Sure, it looks like a TV movie at times due to its small budget, but it provides more than enough creepy imagery to make up for it. The homages to the original are tasteful and manage to not be too distracting, even surpassing those of the original at times (Freddy coming out of the bed is downright terrifying). 


2. Scream

This is the film that changed the way I watched horror movies. Suddenly there was a formula for everything going on in all my favorite slashers. There were rules that every one of them seemed to follow. It was like unlocking all the secrets of my favorite movies. And while Kevin Williamson's stellar script is no slouch, it's the expansive knowledge of horror that Craven has that propels the film forward. He lures you in with familiar camera moves then turns it on its head, giving you the unexpected. It's what makes the film so great.

This is another film that showcases Craven's strength: a strong female lead. Neve Campbell as Sydney Campbell almost immediately entered the pantheon of Scream Queens when she debuted in 1996. He even broke fundamental rules with her while still staying true to the important characteristics, erasing the 

Without the casting of Jamie Kennedy as Randy, I'm not sure if the film would have been the same. That's all Craven. Just like it was Craven who was able to get Drew Barrymore for a bit role in the beginning. Scream features so many great characters and no one quite creates an ensemble like Craven.


1. A Nightmare on Elm Street

The film that gave nightmares to millions also gave a whole new meaning to what it meant to fall asleep. The true helplessness of it all. I wrote about the entire series that this film created recently. It's impact on me has been profound and it is Craven that was the driving force behind it all. He wrote and directed a film that featured more creative sequences than any other horror film being released at the time. It permeated its way into pop culture through an aggressive series but it all started with what Craven created in his 1984 masterpiece.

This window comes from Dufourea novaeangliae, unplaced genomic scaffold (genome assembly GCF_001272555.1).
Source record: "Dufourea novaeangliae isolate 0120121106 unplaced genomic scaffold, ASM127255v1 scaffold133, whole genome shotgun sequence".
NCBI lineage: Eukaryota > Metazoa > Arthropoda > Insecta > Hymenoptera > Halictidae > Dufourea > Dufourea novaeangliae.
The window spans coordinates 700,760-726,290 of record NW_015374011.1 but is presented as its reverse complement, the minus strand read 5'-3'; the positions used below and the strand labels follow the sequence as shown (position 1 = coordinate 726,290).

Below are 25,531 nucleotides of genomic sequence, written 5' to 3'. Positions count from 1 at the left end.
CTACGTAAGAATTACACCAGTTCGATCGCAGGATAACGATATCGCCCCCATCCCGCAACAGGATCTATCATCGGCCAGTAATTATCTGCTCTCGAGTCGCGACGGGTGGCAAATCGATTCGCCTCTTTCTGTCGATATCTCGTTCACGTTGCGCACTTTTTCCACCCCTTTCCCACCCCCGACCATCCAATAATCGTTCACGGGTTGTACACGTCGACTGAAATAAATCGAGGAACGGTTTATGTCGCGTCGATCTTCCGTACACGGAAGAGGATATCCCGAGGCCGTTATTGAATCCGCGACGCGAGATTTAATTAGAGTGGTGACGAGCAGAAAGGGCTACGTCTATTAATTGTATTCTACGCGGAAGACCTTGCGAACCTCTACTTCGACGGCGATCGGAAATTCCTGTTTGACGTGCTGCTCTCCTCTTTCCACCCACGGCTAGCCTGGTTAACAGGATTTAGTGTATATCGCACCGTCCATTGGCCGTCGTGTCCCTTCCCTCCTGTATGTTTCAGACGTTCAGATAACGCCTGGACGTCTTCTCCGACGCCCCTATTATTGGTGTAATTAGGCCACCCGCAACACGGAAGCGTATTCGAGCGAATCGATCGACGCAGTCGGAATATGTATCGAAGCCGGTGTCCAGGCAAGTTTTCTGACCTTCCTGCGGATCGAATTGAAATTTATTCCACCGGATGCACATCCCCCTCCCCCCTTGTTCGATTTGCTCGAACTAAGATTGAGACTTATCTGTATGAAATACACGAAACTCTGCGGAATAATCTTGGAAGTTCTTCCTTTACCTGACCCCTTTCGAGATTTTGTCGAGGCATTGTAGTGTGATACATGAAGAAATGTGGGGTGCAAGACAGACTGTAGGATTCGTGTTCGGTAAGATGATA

I recently watched the film and outlined it while watching, taking note of the structure to try and get a better understanding of why it's such an effective journey. And it's amazing how simple it all is but how much of a roller coaster it manages to be at the same time. Craven has such an understanding of the emotional core of the story, that he's able to seemingly switch lead characters twenty minutes into the film. That's a hard feat to accomplish and still have the audience emotionally invested but Elm Street manages it.


I will be forever grateful to Wes Craven and the films he made. Without him, I'm not sure if I ever would have had the obsession with the horror genre that I do today. Hell, who's to say what the genre would even look like without him. With his many pioneering efforts and slew of people he influenced, his mark can be felt just about everywhere.

Craven is easy to overlook as he's not as flashy as a Carpenter and not quite as weird as a Hooper but that's because he's his own unique self. He brought about change whenever we needed it, and his work was so often ahead of its time, it's like he had a permanent residence there. I will always consider Wes Craven to be one of the greats because anything less would be a disservice to horror.

Thank you, Wes.
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About zombievictim

I'd like my writing to further represent me as a person by providing different insights into the things currently on my mind. Whether it's writing about a movie, TV show, album, book, wrestling event, experience, or life lesson. I don't plan on making this a personal blog where I treat it like a diary. This is just supposed to represent… Me.